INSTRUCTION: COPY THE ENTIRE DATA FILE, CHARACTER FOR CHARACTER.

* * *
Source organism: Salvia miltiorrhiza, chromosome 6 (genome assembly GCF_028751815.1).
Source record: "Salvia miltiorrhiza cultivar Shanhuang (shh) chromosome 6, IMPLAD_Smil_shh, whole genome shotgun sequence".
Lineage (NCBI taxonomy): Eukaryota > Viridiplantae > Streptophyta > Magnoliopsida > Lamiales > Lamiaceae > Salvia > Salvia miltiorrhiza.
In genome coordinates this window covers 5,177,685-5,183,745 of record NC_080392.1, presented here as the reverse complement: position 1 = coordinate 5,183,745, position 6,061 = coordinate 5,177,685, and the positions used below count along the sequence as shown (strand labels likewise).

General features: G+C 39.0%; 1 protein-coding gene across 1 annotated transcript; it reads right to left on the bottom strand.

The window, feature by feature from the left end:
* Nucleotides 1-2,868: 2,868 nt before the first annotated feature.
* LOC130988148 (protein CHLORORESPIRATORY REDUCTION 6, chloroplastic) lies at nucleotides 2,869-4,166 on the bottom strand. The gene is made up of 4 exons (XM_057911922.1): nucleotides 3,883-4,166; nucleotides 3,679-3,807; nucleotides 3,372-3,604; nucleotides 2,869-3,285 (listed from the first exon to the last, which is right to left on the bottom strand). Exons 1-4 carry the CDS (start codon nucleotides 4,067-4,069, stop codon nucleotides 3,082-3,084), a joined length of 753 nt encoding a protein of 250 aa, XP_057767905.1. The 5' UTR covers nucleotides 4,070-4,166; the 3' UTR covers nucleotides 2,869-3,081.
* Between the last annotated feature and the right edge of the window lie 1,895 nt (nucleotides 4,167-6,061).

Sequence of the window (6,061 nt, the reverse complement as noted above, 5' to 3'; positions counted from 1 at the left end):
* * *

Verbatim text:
Source organism: Salvia miltiorrhiza, chromosome 6 (genome assembly GCF_028751815.1).
Source record: "Salvia miltiorrhiza cultivar Shanhuang (shh) chromosome 6, IMPLAD_Smil_shh, whole genome shotgun sequence".
Lineage (NCBI taxonomy): Eukaryota > Viridiplantae > Streptophyta > Magnoliopsida > Lamiales > Lamiaceae > Salvia > Salvia miltiorrhiza.
In genome coordinates this window covers 5,177,685-5,183,745 of record NC_080392.1, presented here as the reverse complement: position 1 = coordinate 5,183,745, position 6,061 = coordinate 5,177,685, and the positions used below count along the sequence as shown (strand labels likewise).

General features: G+C 39.0%; 1 protein-coding gene across 1 annotated transcript; it reads right to left on the bottom strand.

The window, feature by feature from the left end:
* Nucleotides 1-2,868: 2,868 nt before the first annotated feature.
* LOC130988148 (protein CHLORORESPIRATORY REDUCTION 6, chloroplastic) lies at nucleotides 2,869-4,166 on the bottom strand. The gene is made up of 4 exons (XM_057911922.1): nucleotides 3,883-4,166; nucleotides 3,679-3,807; nucleotides 3,372-3,604; nucleotides 2,869-3,285 (listed from the first exon to the last, which is right to left on the bottom strand). Exons 1-4 carry the CDS (start codon nucleotides 4,067-4,069, stop codon nucleotides 3,082-3,084), a joined length of 753 nt encoding a protein of 250 aa, XP_057767905.1. The 5' UTR covers nucleotides 4,070-4,166; the 3' UTR covers nucleotides 2,869-3,081.
* Between the last annotated feature and the right edge of the window lie 1,895 nt (nucleotides 4,167-6,061).

Sequence of the window (6,061 nt, the reverse complement as noted above, 5' to 3'; positions counted from 1 at the left end):